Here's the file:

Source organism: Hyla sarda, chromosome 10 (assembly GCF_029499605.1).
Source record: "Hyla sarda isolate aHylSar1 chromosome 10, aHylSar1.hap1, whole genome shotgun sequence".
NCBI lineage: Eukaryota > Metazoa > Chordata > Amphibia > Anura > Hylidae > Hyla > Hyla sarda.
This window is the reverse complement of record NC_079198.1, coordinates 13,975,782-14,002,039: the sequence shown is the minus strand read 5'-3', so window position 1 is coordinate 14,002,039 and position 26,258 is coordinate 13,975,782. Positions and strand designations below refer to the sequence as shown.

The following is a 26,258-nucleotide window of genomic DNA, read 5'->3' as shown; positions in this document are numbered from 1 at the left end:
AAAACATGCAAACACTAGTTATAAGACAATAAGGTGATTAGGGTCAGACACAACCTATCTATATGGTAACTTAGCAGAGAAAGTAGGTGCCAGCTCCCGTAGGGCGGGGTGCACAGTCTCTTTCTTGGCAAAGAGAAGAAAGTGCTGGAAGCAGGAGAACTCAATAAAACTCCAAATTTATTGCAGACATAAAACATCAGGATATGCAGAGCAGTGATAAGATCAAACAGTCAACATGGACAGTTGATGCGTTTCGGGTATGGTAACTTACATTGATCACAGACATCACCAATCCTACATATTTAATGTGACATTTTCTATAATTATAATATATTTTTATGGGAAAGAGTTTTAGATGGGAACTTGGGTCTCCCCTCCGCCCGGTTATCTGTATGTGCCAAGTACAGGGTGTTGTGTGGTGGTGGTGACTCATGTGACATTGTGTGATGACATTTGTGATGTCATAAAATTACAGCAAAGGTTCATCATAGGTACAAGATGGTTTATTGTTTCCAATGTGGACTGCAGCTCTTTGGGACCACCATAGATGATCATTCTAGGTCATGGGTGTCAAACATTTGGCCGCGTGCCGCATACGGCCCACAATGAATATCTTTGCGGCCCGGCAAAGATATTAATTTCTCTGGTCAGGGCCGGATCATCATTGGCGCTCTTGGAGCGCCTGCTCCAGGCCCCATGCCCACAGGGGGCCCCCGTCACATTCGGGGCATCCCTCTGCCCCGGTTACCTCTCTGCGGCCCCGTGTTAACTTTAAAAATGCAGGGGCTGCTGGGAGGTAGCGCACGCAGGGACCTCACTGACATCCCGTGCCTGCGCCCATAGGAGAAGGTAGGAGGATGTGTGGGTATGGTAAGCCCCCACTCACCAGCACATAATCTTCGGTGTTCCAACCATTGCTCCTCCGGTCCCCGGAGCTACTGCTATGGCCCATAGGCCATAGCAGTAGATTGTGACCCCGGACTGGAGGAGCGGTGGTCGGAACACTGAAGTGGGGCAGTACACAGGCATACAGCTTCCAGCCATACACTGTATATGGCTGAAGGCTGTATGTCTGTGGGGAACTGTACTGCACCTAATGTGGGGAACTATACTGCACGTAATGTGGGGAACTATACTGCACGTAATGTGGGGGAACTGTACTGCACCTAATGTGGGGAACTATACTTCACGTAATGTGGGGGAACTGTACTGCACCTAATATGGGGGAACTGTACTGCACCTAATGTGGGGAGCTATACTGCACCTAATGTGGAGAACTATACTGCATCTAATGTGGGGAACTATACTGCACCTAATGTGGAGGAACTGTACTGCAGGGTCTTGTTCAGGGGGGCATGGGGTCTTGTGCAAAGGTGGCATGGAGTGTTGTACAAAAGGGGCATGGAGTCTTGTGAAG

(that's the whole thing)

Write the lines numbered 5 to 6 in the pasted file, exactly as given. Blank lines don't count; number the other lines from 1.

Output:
The following is a 26,258-nucleotide window of genomic DNA, read 5'->3' as shown; positions in this document are numbered from 1 at the left end:
AAAACATGCAAACACTAGTTATAAGACAATAAGGTGATTAGGGTCAGACACAACCTATCTATATGGTAACTTAGCAGAGAAAGTAGGTGCCAGCTCCCGTAGGGCGGGGTGCACAGTCTCTTTCTTGGCAAAGAGAAGAAAGTGCTGGAAGCAGGAGAACTCAATAAAACTCCAAATTTATTGCAGACATAAAACATCAGGATATGCAGAGCAGTGATAAGATCAAACAGTCAACATGGACAGTTGATGCGTTTCGGGTATGGTAACTTACATTGATCACAGACATCACCAATCCTACATATTTAATGTGACATTTTCTATAATTATAATATATTTTTATGGGAAAGAGTTTTAGATGGGAACTTGGGTCTCCCCTCCGCCCGGTTATCTGTATGTGCCAAGTACAGGGTGTTGTGTGGTGGTGGTGACTCATGTGACATTGTGTGATGACATTTGTGATGTCATAAAATTACAGCAAAGGTTCATCATAGGTACAAGATGGTTTATTGTTTCCAATGTGGACTGCAGCTCTTTGGGACCACCATAGATGATCATTCTAGGTCATGGGTGTCAAACATTTGGCCGCGTGCCGCATACGGCCCACAATGAATATCTTTGCGGCCCGGCAAAGATATTAATTTCTCTGGTCAGGGCCGGATCATCATTGGCGCTCTTGGAGCGCCTGCTCCAGGCCCCATGCCCACAGGGGGCCCCCGTCACATTCGGGGCATCCCTCTGCCCCGGTTACCTCTCTGCGGCCCCGTGTTAACTTTAAAAATGCAGGGGCTGCTGGGAGGTAGCGCACGCAGGGACCTCACTGACATCCCGTGCCTGCGCCCATAGGAGAAGGTAGGAGGATGTGTGGGTATGGTAAGCCCCCACTCACCAGCACATAATCTTCGGTGTTCCAACCATTGCTCCTCCGGTCCCCGGAGCTACTGCTATGGCCCATAGGCCATAGCAGTAGATTGTGACCCCGGACTGGAGGAGCGGTGGTCGGAACACTGAAGTGGGGCAGTACACAGGCATACAGCTTCCAGCCATACACTGTATATGGCTGAAGGCTGTATGTCTGTGGGGAACTGTACTGCACCTAATGTGGGGAACTATACTGCACGTAATGTGGGGAACTATACTGCACGTAATGTGGGGGAACTGTACTGCACCTAATGTGGGGAACTATACTTCACGTAATGTGGGGGAACTGTACTGCACCTAATATGGGGGAACTGTACTGCACCTAATGTGGGGAGCTATACTGCACCTAATGTGGAGAACTATACTGCATCTAATGTGGGGAACTATACTGCACCTAATGTGGAGGAACTGTACTGCAGGGTCTTGTTCAGGGGGGCATGGGGTCTTGTGCAAAGGTGGCATGGAGTGTTGTACAAAAGGGGCATGGAGTCTTGTGAAG